Casamance: a multi-force attack to get drinking water to school children

In an impoverished region of Casamance, Double Horizon is fighting alongside the principal of the school in Sare Adja to bring drinking water to the schoolchildren and the village's residents. Victory is in sight!

Humanitarian and Development

Sare Adja, Kolda region, Senegal

Catherine Chauvet-Catala

Euros 5,000 to the Selection Committee at 2005/12/06

Project leader


«  Double Horizon is associated with a vocational training organization in the Paris region that helps students, themselves in a workforce development program, take part in a group project to ensure schooling for children in Senegal. It is an excellent example of what co-development can do! »

Catherine Chauvet-Catala

The eastern part of the Casamance region, in the southern extreme of Senegal, is relatively isolated from the rest of the world. Near its Velingara metropolitan area lies the village of Sare Adja, the poorest of the region's poor, with no means of transportation available to get there; there is no electricity, no drinking water, and even no healthcare infrastructure. Yet, the village has an elementary school serving the children of three neighboring villages. Double Horizon, based in the Paris region, has been helping it for several years, trying to alleviate the most serious hardships.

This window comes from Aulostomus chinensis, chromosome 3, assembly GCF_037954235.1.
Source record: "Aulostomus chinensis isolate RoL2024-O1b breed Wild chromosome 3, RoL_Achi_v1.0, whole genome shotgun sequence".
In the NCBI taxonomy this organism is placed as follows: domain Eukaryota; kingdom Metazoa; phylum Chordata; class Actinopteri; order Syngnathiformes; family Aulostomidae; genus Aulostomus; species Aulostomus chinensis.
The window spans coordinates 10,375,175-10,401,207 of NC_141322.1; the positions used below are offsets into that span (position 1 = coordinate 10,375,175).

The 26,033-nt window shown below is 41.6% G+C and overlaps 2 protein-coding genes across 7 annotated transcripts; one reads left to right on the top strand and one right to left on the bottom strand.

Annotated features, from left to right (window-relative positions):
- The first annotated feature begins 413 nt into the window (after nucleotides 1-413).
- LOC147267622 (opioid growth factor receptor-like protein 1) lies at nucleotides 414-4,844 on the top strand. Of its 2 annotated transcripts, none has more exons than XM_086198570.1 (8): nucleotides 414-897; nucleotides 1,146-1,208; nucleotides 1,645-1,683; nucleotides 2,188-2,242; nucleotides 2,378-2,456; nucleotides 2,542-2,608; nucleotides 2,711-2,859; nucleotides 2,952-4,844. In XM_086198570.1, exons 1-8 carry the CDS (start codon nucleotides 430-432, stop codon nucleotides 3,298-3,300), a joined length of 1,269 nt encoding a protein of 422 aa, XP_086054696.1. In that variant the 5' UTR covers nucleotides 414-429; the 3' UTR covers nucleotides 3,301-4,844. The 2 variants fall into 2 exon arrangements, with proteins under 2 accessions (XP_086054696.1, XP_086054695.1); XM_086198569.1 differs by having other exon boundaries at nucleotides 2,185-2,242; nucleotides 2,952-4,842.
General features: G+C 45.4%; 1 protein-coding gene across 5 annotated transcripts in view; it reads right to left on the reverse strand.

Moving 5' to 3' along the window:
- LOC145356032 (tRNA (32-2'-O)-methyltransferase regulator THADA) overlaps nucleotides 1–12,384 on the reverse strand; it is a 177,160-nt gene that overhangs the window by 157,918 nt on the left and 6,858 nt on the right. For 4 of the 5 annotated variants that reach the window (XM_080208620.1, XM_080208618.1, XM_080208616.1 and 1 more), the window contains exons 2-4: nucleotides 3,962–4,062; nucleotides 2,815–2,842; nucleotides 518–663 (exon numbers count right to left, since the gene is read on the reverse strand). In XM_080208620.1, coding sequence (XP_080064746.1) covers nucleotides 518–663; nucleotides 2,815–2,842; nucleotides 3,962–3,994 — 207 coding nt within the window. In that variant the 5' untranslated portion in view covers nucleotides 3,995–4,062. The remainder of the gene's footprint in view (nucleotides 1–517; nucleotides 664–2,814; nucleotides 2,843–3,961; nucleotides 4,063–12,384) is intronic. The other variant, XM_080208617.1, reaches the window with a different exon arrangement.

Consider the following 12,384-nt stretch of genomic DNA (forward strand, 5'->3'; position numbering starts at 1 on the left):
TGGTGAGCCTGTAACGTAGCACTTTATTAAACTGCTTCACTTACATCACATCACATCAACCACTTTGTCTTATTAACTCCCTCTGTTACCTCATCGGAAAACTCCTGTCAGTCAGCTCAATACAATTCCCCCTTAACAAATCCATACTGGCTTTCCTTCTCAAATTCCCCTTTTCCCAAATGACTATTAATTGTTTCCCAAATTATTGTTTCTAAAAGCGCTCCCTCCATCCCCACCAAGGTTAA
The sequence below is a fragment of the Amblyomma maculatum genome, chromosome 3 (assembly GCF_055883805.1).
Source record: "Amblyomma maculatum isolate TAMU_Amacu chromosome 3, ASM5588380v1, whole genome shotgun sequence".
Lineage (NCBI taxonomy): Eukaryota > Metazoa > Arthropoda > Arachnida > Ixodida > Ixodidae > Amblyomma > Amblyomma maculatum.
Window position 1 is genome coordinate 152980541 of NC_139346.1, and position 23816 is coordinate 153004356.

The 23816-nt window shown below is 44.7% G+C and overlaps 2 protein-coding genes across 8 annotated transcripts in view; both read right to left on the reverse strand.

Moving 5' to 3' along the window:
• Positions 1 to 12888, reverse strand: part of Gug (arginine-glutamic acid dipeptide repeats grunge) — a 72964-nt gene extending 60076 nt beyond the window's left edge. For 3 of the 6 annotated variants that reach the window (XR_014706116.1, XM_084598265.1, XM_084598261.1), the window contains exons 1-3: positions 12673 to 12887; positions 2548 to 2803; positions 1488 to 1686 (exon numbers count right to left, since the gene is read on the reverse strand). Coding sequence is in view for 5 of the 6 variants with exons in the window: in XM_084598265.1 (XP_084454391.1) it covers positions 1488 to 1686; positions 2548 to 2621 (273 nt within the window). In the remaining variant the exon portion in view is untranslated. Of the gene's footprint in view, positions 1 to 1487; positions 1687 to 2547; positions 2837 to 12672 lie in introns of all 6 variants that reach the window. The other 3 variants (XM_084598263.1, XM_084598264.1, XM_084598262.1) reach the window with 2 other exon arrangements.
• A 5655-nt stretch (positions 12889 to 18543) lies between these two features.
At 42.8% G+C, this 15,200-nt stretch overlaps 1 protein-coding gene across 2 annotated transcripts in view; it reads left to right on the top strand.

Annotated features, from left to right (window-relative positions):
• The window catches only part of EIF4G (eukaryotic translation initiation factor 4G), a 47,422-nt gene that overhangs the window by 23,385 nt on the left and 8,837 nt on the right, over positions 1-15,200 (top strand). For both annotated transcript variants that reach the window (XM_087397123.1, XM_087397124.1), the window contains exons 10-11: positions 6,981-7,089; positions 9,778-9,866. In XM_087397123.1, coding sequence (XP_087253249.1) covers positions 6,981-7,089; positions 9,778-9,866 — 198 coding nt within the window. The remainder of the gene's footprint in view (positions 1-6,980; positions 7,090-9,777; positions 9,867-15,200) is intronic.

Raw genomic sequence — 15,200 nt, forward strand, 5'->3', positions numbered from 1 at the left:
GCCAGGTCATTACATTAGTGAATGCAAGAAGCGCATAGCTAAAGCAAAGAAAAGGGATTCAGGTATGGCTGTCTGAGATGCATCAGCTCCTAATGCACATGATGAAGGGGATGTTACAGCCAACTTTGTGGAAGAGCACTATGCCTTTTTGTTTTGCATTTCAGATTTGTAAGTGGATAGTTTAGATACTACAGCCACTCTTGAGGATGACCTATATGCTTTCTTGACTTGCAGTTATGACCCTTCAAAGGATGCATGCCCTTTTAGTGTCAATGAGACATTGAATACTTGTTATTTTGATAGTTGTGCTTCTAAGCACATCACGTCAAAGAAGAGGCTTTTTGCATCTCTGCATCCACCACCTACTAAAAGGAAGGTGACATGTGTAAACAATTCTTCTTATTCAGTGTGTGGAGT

Founded in 1992 by a group of friends, this non-profit organization focuses on giving children in poor countries access to school and later to occupational training. It operates mainly in Senegal and the Philippines.

Drinking water, at last

In Sare Adja, Double Horizon knows the school's principal well: it is thanks to the organization that he could complete his studies. Together, they have set the new development priority: treat the water in the village's main well and install a solution that guarantees the villagers and schoolchildren the possibility of having drinking water fit for human consumption.
With help from Diarga Mballo, a former village resident who is now a department head at Sénélec (the state-owned electrical utility), and from a group of students at the Paris school of mining engineering, they opted for the installation of a solar-power-driven filter pump with a large tank. This would guarantee 10 liters of drinking water per day per person.

When asked for its support, the Veolia foundation contributed €5,000 and offered the technical expertise of a staff member of Veoliaforce staff. Students in a workforce development program in Montrouge, Clamart and Boulogne-Billancourt, and a humanitarian organization set up by ISTEC* are also pitching in and collecting additional funds. Thanks to this multi-force attack, the children of Sare Adja are henceforth protected from terrible waterborne diseases.

*A business and marketing college